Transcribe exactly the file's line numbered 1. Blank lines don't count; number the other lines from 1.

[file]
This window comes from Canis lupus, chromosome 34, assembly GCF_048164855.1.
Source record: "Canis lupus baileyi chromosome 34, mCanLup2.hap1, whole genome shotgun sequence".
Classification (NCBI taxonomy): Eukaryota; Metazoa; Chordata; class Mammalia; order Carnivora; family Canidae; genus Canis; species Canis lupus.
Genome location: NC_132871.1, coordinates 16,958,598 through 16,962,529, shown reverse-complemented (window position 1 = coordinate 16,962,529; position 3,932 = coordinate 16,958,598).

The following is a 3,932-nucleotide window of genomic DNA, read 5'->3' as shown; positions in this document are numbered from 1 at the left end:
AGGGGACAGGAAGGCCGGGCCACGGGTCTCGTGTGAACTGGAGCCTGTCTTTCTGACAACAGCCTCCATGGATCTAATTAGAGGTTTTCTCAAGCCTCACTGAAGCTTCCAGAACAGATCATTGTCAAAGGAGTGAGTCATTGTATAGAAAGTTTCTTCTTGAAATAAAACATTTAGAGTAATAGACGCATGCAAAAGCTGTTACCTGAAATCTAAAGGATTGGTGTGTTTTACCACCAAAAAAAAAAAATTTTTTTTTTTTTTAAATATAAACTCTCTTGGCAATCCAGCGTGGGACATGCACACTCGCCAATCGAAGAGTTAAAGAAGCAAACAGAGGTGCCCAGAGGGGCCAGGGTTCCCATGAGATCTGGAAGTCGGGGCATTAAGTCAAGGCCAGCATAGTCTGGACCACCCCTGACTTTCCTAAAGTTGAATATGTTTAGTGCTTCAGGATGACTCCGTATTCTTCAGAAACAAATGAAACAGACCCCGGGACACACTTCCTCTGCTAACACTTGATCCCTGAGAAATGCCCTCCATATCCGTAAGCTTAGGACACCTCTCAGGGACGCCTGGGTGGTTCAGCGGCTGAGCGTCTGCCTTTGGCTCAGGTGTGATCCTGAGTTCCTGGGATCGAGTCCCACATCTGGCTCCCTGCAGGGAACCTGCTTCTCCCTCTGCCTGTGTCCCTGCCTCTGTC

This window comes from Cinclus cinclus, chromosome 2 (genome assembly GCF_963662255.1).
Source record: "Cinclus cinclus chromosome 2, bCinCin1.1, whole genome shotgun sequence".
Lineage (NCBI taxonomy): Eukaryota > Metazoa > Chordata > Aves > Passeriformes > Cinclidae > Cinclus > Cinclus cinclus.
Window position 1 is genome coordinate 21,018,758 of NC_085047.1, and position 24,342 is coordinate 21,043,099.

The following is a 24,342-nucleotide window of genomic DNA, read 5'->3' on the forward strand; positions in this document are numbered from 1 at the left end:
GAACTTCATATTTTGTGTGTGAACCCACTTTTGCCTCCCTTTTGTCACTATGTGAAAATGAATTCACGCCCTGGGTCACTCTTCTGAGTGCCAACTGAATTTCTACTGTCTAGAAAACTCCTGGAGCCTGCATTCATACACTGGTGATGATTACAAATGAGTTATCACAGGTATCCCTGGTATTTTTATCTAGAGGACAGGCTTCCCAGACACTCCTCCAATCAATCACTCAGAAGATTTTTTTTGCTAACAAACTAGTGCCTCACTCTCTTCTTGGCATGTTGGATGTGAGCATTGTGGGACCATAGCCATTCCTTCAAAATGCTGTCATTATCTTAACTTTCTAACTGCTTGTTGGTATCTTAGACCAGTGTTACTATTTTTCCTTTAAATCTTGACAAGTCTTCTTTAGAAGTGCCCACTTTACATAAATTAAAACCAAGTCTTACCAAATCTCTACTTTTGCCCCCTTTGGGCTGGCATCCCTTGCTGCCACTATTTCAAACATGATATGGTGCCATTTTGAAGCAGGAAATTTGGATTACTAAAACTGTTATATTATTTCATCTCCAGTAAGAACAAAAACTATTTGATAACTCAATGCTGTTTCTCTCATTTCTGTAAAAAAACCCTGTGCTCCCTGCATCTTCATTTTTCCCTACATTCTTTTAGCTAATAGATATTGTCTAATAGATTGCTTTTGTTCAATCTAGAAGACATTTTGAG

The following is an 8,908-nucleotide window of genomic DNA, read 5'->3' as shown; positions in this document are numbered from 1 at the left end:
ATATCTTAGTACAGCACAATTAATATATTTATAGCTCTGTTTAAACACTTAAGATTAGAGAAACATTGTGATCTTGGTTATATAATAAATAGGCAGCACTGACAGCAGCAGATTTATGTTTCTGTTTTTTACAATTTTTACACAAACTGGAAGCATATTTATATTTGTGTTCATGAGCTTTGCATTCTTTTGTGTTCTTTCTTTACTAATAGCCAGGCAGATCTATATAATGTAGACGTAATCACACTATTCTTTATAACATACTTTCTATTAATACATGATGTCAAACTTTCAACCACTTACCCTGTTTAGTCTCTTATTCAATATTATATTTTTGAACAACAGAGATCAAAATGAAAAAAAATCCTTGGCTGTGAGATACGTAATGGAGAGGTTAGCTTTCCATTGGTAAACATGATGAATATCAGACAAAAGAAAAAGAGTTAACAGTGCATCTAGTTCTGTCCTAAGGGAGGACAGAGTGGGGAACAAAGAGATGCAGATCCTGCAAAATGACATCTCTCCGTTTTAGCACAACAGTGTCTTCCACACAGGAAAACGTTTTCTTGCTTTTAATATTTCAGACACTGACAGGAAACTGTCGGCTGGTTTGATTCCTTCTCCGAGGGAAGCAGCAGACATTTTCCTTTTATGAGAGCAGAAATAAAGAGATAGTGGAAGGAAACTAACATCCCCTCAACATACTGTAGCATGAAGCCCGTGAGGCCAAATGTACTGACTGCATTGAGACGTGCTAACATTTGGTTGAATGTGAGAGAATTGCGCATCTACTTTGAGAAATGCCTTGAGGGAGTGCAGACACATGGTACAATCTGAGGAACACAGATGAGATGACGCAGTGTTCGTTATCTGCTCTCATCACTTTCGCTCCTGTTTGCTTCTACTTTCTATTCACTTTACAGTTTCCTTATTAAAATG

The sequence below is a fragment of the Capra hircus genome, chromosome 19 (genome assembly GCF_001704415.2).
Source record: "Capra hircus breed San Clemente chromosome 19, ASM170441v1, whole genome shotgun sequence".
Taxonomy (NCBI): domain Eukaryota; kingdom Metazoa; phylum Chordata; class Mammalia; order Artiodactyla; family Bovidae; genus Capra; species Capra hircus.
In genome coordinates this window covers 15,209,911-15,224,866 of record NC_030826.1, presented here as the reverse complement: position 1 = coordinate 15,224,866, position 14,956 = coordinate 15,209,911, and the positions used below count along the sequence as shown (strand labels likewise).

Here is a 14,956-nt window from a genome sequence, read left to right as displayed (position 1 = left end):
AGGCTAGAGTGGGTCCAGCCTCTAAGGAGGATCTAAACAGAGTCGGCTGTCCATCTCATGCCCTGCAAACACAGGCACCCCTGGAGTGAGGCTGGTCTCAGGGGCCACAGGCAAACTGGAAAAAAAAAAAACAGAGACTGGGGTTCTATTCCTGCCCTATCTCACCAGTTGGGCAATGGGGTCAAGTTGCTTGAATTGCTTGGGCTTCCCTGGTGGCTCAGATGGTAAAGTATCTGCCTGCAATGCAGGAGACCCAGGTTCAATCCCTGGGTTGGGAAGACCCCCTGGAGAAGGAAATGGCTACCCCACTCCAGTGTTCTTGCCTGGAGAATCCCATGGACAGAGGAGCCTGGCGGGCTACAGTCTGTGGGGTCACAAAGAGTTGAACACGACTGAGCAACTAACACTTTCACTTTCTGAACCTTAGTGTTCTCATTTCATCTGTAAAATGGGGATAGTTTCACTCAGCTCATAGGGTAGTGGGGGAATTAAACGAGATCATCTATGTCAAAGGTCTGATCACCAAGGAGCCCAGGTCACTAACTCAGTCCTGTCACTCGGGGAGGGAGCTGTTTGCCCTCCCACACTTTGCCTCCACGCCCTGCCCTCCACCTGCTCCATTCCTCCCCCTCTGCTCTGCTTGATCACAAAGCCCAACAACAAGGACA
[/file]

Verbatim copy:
This window comes from Canis lupus, chromosome 34, assembly GCF_048164855.1.